Wednesday, June 8, 2011

Roadside Attractions

In God We Trust…United We Stand, 2011

There are a lot of ways to get to know a place. You can go and spend time walking around. You can talk with people who live there. You can pick up a local paper, listen to a local radio show or hang out at the local coffee shop. Here on the East Coast of the United States some of us refer to the “grit line” or the “iced tea line,” that point north of which one can, respectively, no longer find grits on the menu or expect an iced tea glass to be refilled automatically at no additional cost.

Yet another way to get a sense of a place’s personality is to watch the signs along the road. Urban and suburban areas that still allow billboards have the latest advertising messages. The products are contemporary and the offers are up-to-date and generally focused on stimulating the inclination of people who are out driving around to make impulse purchases.

Along some rural roads there are few signs left; perhaps a few historical markers and a few old paper billboards advertising products and events that are long gone.

Out in rural Oklahoma I found signs that spoke to very practical needs: the local dentist’s office, insurance agents and Charles Smith, the bail bondsman who “never sleeps.”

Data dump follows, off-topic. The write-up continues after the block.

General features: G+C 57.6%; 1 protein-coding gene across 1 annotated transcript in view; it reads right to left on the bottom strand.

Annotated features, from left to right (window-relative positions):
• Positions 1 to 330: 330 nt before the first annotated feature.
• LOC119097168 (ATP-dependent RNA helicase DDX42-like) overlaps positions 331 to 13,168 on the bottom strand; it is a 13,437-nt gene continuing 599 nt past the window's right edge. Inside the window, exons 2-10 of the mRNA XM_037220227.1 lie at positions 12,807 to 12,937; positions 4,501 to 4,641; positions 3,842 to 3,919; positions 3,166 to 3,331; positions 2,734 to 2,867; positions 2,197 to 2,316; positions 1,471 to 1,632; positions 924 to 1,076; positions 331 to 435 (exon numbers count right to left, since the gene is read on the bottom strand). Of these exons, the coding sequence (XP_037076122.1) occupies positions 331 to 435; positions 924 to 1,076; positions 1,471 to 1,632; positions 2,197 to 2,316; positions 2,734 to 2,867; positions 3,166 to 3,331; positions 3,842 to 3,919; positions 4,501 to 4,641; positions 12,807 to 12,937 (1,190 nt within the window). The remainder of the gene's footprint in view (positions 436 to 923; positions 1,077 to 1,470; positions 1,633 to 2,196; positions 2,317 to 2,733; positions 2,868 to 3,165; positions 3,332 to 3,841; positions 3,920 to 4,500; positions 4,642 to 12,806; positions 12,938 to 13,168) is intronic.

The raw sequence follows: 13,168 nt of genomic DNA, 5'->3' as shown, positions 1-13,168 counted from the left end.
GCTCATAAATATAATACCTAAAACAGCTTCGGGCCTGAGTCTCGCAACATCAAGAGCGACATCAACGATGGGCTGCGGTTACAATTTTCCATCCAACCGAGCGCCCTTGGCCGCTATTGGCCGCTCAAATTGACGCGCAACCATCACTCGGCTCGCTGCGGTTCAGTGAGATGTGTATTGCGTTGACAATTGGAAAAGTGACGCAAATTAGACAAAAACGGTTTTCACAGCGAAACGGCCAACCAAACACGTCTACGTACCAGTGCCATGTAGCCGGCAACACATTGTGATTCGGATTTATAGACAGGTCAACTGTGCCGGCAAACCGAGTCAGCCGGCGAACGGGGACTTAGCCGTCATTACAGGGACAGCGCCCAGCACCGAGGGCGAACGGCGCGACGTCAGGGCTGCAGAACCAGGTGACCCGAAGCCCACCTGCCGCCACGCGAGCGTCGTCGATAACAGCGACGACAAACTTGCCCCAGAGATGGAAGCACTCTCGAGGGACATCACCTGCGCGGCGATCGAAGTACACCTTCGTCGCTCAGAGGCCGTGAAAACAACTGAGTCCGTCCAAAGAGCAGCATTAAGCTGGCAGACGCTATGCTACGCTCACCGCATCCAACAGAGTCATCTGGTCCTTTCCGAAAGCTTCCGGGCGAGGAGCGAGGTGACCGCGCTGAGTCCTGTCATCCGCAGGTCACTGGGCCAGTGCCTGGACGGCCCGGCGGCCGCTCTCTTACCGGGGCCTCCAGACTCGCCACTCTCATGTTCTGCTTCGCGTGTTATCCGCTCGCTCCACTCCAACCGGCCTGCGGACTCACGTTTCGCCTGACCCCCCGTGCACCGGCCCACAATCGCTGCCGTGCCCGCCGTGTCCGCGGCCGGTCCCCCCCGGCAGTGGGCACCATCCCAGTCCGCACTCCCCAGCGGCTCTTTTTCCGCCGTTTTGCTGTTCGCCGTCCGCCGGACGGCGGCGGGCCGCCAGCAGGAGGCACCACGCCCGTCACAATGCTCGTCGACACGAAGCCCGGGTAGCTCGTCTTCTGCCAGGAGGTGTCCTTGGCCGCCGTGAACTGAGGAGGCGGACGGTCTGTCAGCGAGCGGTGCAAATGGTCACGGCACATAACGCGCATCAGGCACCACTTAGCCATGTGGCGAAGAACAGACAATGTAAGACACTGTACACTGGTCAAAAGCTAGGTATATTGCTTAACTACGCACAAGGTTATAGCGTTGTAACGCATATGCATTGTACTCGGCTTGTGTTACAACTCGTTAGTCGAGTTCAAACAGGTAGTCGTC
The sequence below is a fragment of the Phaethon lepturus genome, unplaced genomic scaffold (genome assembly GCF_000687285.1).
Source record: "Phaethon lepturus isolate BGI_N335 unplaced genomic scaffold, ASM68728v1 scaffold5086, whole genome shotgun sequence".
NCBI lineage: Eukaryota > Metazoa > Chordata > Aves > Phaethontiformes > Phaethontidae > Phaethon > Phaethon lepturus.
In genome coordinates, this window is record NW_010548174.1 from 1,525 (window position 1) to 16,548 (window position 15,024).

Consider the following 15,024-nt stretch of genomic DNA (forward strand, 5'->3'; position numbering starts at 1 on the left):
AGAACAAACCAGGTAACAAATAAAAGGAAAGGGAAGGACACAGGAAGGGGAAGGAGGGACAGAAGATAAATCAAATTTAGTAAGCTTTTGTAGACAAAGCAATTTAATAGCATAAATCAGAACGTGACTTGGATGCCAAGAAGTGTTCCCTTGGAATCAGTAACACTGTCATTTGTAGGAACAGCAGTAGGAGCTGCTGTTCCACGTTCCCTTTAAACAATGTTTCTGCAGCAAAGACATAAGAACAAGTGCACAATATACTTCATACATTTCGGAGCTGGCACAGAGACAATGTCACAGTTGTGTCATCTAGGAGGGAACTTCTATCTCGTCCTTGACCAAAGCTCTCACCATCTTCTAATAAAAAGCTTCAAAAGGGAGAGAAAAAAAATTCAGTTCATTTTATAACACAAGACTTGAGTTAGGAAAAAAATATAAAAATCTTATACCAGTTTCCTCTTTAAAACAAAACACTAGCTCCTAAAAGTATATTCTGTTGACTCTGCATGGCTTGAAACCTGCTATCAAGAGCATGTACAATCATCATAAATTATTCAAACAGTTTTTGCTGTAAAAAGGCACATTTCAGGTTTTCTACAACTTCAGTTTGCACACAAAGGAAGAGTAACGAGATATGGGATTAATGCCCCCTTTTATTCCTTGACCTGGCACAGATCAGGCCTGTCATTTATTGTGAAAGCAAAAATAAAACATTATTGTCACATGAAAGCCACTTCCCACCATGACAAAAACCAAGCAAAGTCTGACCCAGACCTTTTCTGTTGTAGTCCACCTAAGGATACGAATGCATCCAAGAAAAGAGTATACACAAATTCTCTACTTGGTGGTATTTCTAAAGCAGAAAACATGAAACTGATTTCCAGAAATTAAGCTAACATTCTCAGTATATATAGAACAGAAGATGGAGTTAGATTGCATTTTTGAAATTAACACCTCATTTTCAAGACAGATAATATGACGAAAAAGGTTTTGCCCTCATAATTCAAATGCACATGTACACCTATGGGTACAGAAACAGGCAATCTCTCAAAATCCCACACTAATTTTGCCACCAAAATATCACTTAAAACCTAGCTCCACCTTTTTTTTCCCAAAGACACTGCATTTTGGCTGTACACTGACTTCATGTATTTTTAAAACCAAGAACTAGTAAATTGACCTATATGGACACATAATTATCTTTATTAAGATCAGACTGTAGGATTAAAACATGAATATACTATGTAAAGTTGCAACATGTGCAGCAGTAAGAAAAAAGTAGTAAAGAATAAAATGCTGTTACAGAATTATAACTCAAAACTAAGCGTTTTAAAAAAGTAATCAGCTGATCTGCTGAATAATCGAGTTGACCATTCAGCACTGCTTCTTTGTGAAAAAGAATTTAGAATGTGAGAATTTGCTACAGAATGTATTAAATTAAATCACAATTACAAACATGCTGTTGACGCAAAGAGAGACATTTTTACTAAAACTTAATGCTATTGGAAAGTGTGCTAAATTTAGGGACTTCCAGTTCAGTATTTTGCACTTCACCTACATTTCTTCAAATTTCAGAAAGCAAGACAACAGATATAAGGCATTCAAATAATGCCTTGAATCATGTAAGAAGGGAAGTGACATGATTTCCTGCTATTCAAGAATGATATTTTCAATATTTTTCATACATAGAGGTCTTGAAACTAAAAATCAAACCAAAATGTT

Charles Smith Never Sleeps, 2011

Another thing you see more of along rural roads are expressions of values. The country highways we travel up and down the Eastern Shore of Virginia, Maryland and Delaware are full of advertising for social services agencies, county fairs and evangelical ministries. There’s a sign in front of a little church along the road in Southern Delaware that announces that “Jesus is Here.”

On the road between Fort Smith, Arkansas, and Sallisaw, Oklahoma, the largest category of signs I saw was pronouncements of faith and patriotism. The next largest group was signs for churches.

Whole Lot of Love, 2011

Scold, 2011

Home of the Free Because of the Brave, 2011

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